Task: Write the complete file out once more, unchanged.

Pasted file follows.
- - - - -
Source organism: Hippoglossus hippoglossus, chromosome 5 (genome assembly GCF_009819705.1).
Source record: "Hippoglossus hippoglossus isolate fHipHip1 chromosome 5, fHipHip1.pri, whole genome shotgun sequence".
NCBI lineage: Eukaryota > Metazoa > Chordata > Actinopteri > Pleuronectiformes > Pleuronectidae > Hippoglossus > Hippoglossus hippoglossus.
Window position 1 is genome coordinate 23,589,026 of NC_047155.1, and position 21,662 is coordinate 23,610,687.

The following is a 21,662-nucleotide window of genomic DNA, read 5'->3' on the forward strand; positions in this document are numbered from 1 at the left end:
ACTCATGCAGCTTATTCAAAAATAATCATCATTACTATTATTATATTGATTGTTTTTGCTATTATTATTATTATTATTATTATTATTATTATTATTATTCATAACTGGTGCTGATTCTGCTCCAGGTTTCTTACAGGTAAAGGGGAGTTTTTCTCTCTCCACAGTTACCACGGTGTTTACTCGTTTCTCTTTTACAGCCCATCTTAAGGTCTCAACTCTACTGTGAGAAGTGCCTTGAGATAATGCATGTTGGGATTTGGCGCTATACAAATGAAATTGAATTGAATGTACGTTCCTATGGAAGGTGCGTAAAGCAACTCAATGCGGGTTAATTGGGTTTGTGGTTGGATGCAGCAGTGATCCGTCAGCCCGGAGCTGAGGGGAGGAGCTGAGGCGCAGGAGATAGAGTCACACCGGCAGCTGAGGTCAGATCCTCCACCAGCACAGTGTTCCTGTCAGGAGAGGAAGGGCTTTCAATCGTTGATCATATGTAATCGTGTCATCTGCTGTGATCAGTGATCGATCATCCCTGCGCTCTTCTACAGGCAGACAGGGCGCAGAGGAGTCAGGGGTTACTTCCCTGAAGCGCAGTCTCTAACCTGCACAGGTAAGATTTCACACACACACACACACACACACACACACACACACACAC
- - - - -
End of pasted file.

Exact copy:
Source organism: Hippoglossus hippoglossus, chromosome 5 (genome assembly GCF_009819705.1).
Source record: "Hippoglossus hippoglossus isolate fHipHip1 chromosome 5, fHipHip1.pri, whole genome shotgun sequence".
NCBI lineage: Eukaryota > Metazoa > Chordata > Actinopteri > Pleuronectiformes > Pleuronectidae > Hippoglossus > Hippoglossus hippoglossus.
Window position 1 is genome coordinate 23,589,026 of NC_047155.1, and position 21,662 is coordinate 23,610,687.

The following is a 21,662-nucleotide window of genomic DNA, read 5'->3' on the forward strand; positions in this document are numbered from 1 at the left end:
ACTCATGCAGCTTATTCAAAAATAATCATCATTACTATTATTATATTGATTGTTTTTGCTATTATTATTATTATTATTATTATTATTATTATTATTATTCATAACTGGTGCTGATTCTGCTCCAGGTTTCTTACAGGTAAAGGGGAGTTTTTCTCTCTCCACAGTTACCACGGTGTTTACTCGTTTCTCTTTTACAGCCCATCTTAAGGTCTCAACTCTACTGTGAGAAGTGCCTTGAGATAATGCATGTTGGGATTTGGCGCTATACAAATGAAATTGAATTGAATGTACGTTCCTATGGAAGGTGCGTAAAGCAACTCAATGCGGGTTAATTGGGTTTGTGGTTGGATGCAGCAGTGATCCGTCAGCCCGGAGCTGAGGGGAGGAGCTGAGGCGCAGGAGATAGAGTCACACCGGCAGCTGAGGTCAGATCCTCCACCAGCACAGTGTTCCTGTCAGGAGAGGAAGGGCTTTCAATCGTTGATCATATGTAATCGTGTCATCTGCTGTGATCAGTGATCGATCATCCCTGCGCTCTTCTACAGGCAGACAGGGCGCAGAGGAGTCAGGGGTTACTTCCCTGAAGCGCAGTCTCTAACCTGCACAGGTAAGATTTCACACACACACACACACACACACACACACACACACACAC